Cold War Berlin: An Island City

Volume 1

The Birth of the Cold War, the Communist Take-Over and the Berlin Airlift, 1945-1949

Volume 2

The Berlin Wall, 1950-1961

by Andrew Long

Publisher: Helion and Company

Paperbacks, each 96 pages, 8” x 11.5”, 100 photos, maps, profiles.

Reviewed by Don DeNevi

Publisher’s Summary: Volume 1

“Cold War Berlin: An Island City” is the story of how Stalin imposed his iron will over eastern Germany, and how he tried to squeeze his former allies out by cutting off their lives of supply and blockading the city. It examines the logistical miracle of the Berlin Airlift, which fed and heated a city of over two million people for almost eleven months. It is a story of alliances forged in the uncertainty of conflict, based on common interests and pragmatic convenience, alliances that would shape the twentieth century but would be betrayed for strategic or political reasons. It is also the tale of how competing ideologies came face to face in the city of Berlin, and the new “Cold War” that would come to dominate the second half of the 20th century.

Publisher’s Summary: Volume 2

From the moment the DDR was formed in 1949, many of its citizens chose to leave to start a new life in the West. By the mid-1950’s, the trickle had turned into a flood as large numbers rejected Walter ULbricht’s Communist paradise. His “Workers’ & Peasants’ State” could not afford to lose the skills and productivity from these key workers, so he proposed a radical solution – – physically stop them leaving by fencing in the whole population. This book explores the background and build-up to the monumental decision, reviewing the dramatic geo-political developments of the 1950s and early 1960s as international tensions threatened the post-war peace. Berlin was becoming the front-line in the new Cold War.

Review: Pommeled and pulverized, Berlin, barely alive, asked for a cease-fire. At 1 am on May 2, 1945, having survived its own holocaust, the city, like the entire German nation, craved peace as never before, especially now as the vanquished. No matter, some argued, that the survivors of the nightmare bequeathed their vanquishers the disastrous consequences of 1919, the same aftermath of World War 1, its darkness and despair. Short of armed conflict, a moratorium on economic prosperity and political peace for Europe was inevitable. Red and defiant, Stalin, with his finger on the trigger of a growing arsenal, dropped a curtain of iron across Europe, from the Barents Sea to the Black Sea. The continent was suddenly divided in two, an East and a West, one communistic, the other free and democratic.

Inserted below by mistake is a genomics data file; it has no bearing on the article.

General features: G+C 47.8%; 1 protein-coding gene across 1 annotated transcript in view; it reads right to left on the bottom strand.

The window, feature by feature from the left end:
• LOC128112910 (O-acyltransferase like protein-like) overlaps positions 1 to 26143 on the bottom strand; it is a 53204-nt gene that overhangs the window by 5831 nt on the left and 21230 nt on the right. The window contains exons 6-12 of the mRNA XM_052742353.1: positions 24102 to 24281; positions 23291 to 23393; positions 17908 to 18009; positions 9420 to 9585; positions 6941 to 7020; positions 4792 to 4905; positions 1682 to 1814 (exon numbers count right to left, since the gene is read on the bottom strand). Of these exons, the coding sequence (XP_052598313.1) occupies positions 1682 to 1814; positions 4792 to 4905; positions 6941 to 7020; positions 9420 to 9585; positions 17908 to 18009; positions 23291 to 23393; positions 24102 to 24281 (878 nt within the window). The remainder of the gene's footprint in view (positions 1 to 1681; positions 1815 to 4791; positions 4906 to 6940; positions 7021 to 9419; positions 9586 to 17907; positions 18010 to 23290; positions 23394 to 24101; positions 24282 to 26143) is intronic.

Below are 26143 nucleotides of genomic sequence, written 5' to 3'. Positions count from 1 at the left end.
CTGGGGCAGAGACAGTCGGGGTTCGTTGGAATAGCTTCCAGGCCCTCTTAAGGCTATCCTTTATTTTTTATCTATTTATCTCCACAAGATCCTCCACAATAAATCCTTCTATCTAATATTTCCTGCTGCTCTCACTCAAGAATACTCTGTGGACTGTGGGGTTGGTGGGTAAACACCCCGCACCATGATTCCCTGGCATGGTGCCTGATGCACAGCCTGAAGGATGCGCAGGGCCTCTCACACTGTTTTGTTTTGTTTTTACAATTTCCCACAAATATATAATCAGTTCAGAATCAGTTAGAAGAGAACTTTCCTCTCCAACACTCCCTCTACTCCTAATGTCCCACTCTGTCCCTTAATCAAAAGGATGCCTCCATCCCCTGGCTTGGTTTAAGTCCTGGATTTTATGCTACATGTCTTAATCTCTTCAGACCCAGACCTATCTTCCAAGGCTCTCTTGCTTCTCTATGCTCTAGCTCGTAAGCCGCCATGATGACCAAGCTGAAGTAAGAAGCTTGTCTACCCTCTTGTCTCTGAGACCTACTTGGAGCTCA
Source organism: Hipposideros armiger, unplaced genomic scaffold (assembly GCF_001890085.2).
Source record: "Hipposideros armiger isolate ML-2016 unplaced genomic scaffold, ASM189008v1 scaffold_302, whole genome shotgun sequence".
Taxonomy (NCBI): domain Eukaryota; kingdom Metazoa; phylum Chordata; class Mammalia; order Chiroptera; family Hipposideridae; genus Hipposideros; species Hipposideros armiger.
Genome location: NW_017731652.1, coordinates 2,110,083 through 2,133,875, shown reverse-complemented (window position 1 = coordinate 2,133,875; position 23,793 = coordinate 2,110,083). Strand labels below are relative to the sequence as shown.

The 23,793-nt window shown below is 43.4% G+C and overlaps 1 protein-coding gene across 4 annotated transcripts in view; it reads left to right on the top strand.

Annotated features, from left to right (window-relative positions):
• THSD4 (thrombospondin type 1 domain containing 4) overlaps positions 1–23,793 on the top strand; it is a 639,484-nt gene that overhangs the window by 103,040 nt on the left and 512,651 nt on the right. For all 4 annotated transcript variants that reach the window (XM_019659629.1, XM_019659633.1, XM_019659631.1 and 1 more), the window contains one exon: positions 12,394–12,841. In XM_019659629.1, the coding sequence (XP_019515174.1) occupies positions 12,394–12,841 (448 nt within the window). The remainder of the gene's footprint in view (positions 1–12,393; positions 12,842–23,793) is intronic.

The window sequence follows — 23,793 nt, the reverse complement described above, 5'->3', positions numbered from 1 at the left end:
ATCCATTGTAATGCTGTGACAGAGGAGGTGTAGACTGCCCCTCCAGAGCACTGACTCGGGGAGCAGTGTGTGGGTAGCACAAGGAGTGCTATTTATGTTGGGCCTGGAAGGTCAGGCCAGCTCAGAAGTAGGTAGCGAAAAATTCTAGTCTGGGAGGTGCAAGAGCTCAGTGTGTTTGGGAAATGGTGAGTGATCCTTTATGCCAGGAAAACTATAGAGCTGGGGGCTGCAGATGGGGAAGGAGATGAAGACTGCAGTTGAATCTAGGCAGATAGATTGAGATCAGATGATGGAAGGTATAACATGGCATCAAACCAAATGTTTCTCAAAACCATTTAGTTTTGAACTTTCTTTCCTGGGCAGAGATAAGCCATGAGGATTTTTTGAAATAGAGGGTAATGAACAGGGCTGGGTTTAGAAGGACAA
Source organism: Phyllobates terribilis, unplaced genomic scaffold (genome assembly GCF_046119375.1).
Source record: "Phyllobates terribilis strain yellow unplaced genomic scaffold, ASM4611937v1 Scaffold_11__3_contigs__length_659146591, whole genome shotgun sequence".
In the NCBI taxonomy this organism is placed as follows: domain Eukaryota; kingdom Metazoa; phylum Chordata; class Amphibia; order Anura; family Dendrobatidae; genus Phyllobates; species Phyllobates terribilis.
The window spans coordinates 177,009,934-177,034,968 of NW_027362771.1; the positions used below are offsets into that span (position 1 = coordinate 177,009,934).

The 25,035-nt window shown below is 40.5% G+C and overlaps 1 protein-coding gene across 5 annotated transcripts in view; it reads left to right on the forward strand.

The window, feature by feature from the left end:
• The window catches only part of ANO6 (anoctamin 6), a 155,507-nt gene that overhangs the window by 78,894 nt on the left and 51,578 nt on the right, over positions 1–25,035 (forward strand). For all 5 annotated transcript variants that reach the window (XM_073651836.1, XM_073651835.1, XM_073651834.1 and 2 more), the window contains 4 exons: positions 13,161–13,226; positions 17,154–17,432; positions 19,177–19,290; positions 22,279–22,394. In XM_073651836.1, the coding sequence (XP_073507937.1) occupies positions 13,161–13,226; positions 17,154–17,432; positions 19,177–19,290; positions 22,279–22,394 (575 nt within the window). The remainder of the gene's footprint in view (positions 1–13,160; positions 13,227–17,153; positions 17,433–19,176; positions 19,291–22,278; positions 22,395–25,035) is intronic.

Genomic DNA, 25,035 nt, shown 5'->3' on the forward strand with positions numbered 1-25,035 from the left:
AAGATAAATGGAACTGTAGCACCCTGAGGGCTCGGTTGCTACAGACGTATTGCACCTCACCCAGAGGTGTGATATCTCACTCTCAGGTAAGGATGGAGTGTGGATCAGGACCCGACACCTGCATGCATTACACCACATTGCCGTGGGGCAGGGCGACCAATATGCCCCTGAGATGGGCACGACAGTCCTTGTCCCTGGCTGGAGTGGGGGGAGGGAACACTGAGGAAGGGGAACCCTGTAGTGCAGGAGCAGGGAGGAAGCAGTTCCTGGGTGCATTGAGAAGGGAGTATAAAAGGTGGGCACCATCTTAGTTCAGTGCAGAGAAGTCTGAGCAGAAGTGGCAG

Now, in two exemplary volumes, each, a slightly oversized 96 page softcover illustrated with 70 to 100 b/w phots, color profiles and maps, is a treasure-trove, a compendium, of easy to digest summary information for more advanced reading. When read back to back as renowned British author Andrew Long intended, it’s realized no better comprehensive panoramic perspective of the Cold War has thus far been published.

In a straightforward, unemotional narrative style, the opening chapters of Volume One place the reader over the once defiant German nation and its majestic Berlin of several million to observe for oneself how consumed with fire by its own acts of aggression it struggled, scathed and scorched, from May 3, 1945 until the birth of the North Atlantic Treaty Organization on April 4, 1949, to rise in youthful freshness as the new Europe’s rampart against communism.

In both volumes, all is introduced, described in detail, and documented. Adversaries on both sides of the virtually impenetrable Iron Curtain are ushered in accompanied by bold frontpage headlines forged themselves. The communist chill they ordered, so surreal and shocking that the Allies had to defend against and fight back; the complicated, entangled, often deadly intrigue; and mysterious plots and schemes to contrive and accomplish the takeover of Western Europe are all inferred, described and documented.

A heartfelt recommendation is to couple Andrew Long’s masterful two volumes with two additional equally superior books, one published, the other soon to be: John Grehan’s riveting, “The Berlin Airlift – – The World’s Largest Ever Air Supply Operation” (Pen and Sword Publishers), and Casemate’s forthcoming “Capital of Spies – – Intelligence Agencies in Berlin During the Cold War”, by Sven Kellerhoff. Combining the four books will present the closest definitive appreciative awareness of those tumultuous years ever made public.

Ratings– – 5 stars

Historical accuracy – – 5 stars

Details – – 4 ½ stars

Overall rating – – 5 stars

Overall % rating – – 5 stars

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